Jeremy Grant has raised an interesting point in his Quick View in the FT Trading Room, where he discusses the debate in the US about whether central counterparties (CCPs) should have access to the Federal Reserve’s Discount Window in a crisis.
This debate brings into focus the curious No-Man’s Land occupied by CCPs. Just what kind of institution are they? And where do they fit in the financial regulatory structure?
In the US, some of them fall under the SEC (if their business relates to securities) and some fall under the CFTC (though in the case of CME’s clearing house, it is not actually a separate legal entity, but just a division of the exchange). The UK, unusually, has a specific category called “Recognised Clearing House” but in continental Europe the major CCPs, such as LCH.Clearnet SA and Eurex Clearing, are banks, more or less by definition. Try asking a German official how you can set up a non-bank central counterparty and he will have difficulty understanding the question. Everything is a bank. Well, actually not everything, since EMCF in the Netherlands had to set up a special voluntary arrangement to be supervised by the central bank and financial markets regulator, until the Dutch authorities develop a new legal framework for CCPs.
No wonder there is confusion about whether CCPs should have access to central bank facilities. Where they are constituted as banks, the answer is straightforward: as banks they naturally have access to central bank facilities. One can imagine this is why the ECB emphasises that a CCP operating in euros should be located within the euro area, since only banks within the euro area have access to ECB liquidity facilities (not that they want to say this publicly). For the non-bank CCPs, the position remains ambiguous.
In any case, what are the practical implications of the question? In other words, when would it actually matter? In business as usual, central banks only provide liquidity against eligible collateral. Thus, access to a central bank facility would help a CCP suffering a liquidity problem. Suppose it suffered a default from a clearing member, whose positions were adequately covered by margin posted at the CCP in the form of collateral, but for some reason the CCP could not quickly turn that collateral into cash. In those circumstances, the ability to use that collateral to obtain immediate liquidity from the central bank would clearly help the smooth functioning of the system and is not in any sense “bailing out” a CCP that got its risk management wrong.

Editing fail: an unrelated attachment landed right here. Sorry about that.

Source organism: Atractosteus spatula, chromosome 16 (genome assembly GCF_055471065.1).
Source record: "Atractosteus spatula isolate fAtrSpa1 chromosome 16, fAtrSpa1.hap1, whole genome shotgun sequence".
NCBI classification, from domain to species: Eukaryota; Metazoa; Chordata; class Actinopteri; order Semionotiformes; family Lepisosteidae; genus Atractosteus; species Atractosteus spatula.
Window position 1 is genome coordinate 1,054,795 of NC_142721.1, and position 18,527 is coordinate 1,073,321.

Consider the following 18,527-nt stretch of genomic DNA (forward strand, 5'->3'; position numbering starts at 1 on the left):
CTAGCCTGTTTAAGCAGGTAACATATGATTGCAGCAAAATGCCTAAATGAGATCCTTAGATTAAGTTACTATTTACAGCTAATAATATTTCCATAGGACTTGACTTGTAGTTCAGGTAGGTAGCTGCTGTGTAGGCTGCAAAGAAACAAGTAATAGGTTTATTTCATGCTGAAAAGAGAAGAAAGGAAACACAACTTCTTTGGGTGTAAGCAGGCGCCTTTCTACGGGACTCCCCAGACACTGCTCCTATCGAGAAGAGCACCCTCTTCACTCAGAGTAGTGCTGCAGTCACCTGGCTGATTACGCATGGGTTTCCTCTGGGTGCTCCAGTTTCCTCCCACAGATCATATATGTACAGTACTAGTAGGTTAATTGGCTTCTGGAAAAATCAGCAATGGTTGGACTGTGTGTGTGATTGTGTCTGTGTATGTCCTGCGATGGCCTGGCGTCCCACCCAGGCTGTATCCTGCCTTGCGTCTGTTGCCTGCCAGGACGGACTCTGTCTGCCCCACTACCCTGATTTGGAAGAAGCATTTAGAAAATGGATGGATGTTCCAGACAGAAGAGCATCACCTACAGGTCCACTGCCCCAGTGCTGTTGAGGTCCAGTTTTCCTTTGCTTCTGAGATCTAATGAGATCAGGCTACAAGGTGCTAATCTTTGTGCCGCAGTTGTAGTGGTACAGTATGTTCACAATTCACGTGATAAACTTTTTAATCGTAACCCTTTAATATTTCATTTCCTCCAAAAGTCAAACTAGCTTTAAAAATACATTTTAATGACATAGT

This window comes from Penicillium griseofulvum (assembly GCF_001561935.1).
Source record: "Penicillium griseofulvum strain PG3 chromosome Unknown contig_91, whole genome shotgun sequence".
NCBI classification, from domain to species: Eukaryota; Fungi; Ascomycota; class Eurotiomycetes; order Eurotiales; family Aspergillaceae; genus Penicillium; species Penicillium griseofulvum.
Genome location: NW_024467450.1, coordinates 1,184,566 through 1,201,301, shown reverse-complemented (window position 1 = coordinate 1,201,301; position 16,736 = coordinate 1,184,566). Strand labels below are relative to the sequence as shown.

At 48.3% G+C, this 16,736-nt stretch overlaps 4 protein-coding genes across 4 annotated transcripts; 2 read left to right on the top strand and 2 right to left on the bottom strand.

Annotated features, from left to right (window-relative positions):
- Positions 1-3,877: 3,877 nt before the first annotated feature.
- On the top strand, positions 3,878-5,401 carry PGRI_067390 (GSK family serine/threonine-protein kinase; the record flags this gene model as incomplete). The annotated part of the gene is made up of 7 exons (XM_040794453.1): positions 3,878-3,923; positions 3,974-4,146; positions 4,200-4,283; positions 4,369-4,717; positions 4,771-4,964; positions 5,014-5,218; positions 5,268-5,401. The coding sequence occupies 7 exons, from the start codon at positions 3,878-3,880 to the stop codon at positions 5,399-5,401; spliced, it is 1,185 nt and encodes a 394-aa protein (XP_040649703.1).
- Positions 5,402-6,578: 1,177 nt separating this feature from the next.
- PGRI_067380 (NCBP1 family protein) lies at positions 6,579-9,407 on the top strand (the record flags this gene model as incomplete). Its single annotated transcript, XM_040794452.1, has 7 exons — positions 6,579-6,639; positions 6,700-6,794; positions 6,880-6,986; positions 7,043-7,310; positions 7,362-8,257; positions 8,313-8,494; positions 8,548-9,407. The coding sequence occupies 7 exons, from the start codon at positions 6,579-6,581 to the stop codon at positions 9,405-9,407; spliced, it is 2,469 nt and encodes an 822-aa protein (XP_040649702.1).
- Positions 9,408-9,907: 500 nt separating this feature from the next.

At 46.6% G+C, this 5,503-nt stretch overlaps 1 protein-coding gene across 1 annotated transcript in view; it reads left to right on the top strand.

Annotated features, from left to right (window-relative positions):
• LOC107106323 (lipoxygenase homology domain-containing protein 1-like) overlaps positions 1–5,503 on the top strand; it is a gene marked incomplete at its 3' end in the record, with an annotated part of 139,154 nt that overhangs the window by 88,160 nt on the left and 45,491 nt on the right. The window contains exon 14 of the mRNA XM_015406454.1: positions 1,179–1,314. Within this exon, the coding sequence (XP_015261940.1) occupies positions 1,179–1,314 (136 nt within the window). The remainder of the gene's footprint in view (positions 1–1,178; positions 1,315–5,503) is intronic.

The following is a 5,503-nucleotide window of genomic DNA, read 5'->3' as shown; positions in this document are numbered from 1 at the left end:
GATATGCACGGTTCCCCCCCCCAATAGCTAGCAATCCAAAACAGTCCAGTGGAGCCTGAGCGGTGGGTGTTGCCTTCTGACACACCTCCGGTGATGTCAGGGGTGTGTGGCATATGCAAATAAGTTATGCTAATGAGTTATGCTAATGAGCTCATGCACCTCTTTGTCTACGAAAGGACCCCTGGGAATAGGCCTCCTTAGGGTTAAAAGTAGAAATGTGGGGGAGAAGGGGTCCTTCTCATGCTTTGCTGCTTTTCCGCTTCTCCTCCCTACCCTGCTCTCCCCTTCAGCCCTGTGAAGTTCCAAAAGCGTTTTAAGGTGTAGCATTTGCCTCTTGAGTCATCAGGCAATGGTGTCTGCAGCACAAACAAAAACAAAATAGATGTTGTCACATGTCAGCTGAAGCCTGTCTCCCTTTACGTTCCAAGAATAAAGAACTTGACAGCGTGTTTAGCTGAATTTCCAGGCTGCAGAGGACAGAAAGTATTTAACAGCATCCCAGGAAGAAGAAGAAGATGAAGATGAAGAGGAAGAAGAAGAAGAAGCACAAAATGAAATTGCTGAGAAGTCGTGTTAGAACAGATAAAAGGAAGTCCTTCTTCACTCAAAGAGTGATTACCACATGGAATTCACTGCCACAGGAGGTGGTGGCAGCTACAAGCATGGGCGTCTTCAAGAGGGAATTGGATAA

Alternatively, suppose the CCP did get its risk management wrong and the defaulting member had not posted enough margin to cover its position, so the CCP was unable to make good its counterparties. In this case, access to normal central bank facilities would not help. Central banks do not lend without collateral in normal circumstances. It then becomes a question of how big a mess it is likely to be. As we saw in 2008, if the mess is big enough, central banks can be remarkably imaginative in finding ways to support institutions in difficulty (such as AIG), whether or not they had a priori access to central bank facilities. But they will never explain in advance how far they will go or when. Deliberate ambiguity on this question is how central banks give everyone else sleepless nights.